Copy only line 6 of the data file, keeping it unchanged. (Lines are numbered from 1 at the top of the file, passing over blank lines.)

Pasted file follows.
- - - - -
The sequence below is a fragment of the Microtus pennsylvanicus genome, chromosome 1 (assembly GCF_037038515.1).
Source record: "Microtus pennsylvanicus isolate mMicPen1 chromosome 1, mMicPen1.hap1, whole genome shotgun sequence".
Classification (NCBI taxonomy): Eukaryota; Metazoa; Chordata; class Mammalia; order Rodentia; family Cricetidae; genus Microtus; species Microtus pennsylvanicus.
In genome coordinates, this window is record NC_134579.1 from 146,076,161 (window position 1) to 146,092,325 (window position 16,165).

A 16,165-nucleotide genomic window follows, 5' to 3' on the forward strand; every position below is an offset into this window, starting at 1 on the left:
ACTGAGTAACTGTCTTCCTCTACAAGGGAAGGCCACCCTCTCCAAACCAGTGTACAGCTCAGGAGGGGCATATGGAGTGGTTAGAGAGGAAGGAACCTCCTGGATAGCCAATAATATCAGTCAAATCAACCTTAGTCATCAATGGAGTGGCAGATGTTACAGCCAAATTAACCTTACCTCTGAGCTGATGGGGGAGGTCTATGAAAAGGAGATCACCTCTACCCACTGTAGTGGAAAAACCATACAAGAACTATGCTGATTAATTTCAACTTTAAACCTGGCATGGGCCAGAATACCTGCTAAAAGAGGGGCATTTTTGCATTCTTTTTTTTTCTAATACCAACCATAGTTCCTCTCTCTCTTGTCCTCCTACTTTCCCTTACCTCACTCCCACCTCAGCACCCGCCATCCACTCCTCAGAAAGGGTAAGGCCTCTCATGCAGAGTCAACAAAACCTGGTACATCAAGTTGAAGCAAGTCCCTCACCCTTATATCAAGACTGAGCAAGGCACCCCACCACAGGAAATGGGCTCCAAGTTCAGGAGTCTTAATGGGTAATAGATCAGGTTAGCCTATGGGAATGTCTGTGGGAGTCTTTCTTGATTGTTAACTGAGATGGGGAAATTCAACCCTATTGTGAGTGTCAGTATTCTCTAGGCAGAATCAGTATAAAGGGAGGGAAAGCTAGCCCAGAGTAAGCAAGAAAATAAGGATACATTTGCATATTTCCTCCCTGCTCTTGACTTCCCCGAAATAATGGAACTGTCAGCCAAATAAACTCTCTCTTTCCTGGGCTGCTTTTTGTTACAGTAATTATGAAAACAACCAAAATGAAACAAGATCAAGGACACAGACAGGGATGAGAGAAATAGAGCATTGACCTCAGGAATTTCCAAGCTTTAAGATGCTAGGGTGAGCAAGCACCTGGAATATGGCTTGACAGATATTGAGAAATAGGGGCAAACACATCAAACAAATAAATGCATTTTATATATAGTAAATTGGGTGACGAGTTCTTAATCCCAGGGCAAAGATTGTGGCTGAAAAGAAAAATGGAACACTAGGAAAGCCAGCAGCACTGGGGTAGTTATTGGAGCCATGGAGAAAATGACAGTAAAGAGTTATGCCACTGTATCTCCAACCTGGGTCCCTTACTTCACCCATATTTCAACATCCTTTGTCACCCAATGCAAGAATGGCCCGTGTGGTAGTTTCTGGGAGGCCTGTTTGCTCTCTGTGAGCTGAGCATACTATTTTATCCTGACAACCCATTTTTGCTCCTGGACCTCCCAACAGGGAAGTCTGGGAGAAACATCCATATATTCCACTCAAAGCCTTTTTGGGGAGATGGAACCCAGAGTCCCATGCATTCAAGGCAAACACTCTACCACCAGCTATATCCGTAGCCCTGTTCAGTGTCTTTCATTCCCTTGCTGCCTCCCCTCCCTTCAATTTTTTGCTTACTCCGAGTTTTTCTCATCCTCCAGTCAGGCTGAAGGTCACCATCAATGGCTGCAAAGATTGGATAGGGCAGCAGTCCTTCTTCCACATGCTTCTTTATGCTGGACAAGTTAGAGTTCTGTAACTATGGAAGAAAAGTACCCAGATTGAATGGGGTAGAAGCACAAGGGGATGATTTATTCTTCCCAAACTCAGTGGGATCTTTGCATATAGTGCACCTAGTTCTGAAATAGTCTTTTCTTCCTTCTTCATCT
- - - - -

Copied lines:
ACTGAGTAACTGTCTTCCTCTACAAGGGAAGGCCACCCTCTCCAAACCAGTGTACAGCTCAGGAGGGGCATATGGAGTGGTTAGAGAGGAAGGAACCTCCTGGATAGCCAATAATATCAGTCAAATCAACCTTAGTCATCAATGGAGTGGCAGATGTTACAGCCAAATTAACCTTACCTCTGAGCTGATGGGGGAGGTCTATGAAAAGGAGATCACCTCTACCCACTGTAGTGGAAAAACCATACAAGAACTATGCTGATTAATTTCAACTTTAAACCTGGCATGGGCCAGAATACCTGCTAAAAGAGGGGCATTTTTGCATTCTTTTTTTTTCTAATACCAACCATAGTTCCTCTCTCTCTTGTCCTCCTACTTTCCCTTACCTCACTCCCACCTCAGCACCCGCCATCCACTCCTCAGAAAGGGTAAGGCCTCTCATGCAGAGTCAACAAAACCTGGTACATCAAGTTGAAGCAAGTCCCTCACCCTTATATCAAGACTGAGCAAGGCACCCCACCACAGGAAATGGGCTCCAAGTTCAGGAGTCTTAATGGGTAATAGATCAGGTTAGCCTATGGGAATGTCTGTGGGAGTCTTTCTTGATTGTTAACTGAGATGGGGAAATTCAACCCTATTGTGAGTGTCAGTATTCTCTAGGCAGAATCAGTATAAAGGGAGGGAAAGCTAGCCCAGAGTAAGCAAGAAAATAAGGATACATTTGCATATTTCCTCCCTGCTCTTGACTTCCCCGAAATAATGGAACTGTCAGCCAAATAAACTCTCTCTTTCCTGGGCTGCTTTTTGTTACAGTAATTATGAAAACAACCAAAATGAAACAAGATCAAGGACACAGACAGGGATGAGAGAAATAGAGCATTGACCTCAGGAATTTCCAAGCTTTAAGATGCTAGGGTGAGCAAGCACCTGGAATATGGCTTGACAGATATTGAGAAATAGGGGCAAACACATCAAACAAATAAATGCATTTTATATATAGTAAATTGGGTGACGAGTTCTTAATCCCAGGGCAAAGATTGTGGCTGAAAAGAAAAATGGAACACTAGGAAAGCCAGCAGCACTGGGGTAGTTATTGGAGCCATGGAGAAAATGACAGTAAAGAGTTATGCCACTGTATCTCCAACCTGGGTCCCTTACTTCACCCATATTTCAACATCCTTTGTCACCCAATGCAAGAATGGCCCGTGTGGTAGTTTCTGGGAGGCCTGTTTGCTCTCTGTGAGCTGAGCATACTATTTTATCCTGACAACCCATTTTTGCTCCTGGACCTCCCAACAGGGAAGTCTGGGAGAAACATCCATATATTCCACTCAAAGCCTTTTTGGGGAGATGGAACCCAGAGTCCCATGCATTCAAGGCAAACACTCTACCACCAGCTATATCCGTAGCCCTGTTCAGTGTCTTTCATTCCCTTGCTGCCTCCCCTCCCTTCAATTTTTTGCTTACTCCGAGTTTTTCTCATCCTCCAGTCAGGCTGAAGGTCACCATCAATGGCTGCAAAGATTGGATAGGGCAGCAGTCCTTCTTCCACATGCTTCTTTATGCTGGACAAGTTAGAGTTCTGTAACTATGGAAGAAAAGTACCCAGATTGAATGGGGTAGAAGCACAAGGGGATGATTTATTCTTCCCAAACTCAGTGGGATCTTTGCATATAGTGCACCTAGTTCTGAAATAGTCTTTTCTTCCTTCTTCATCT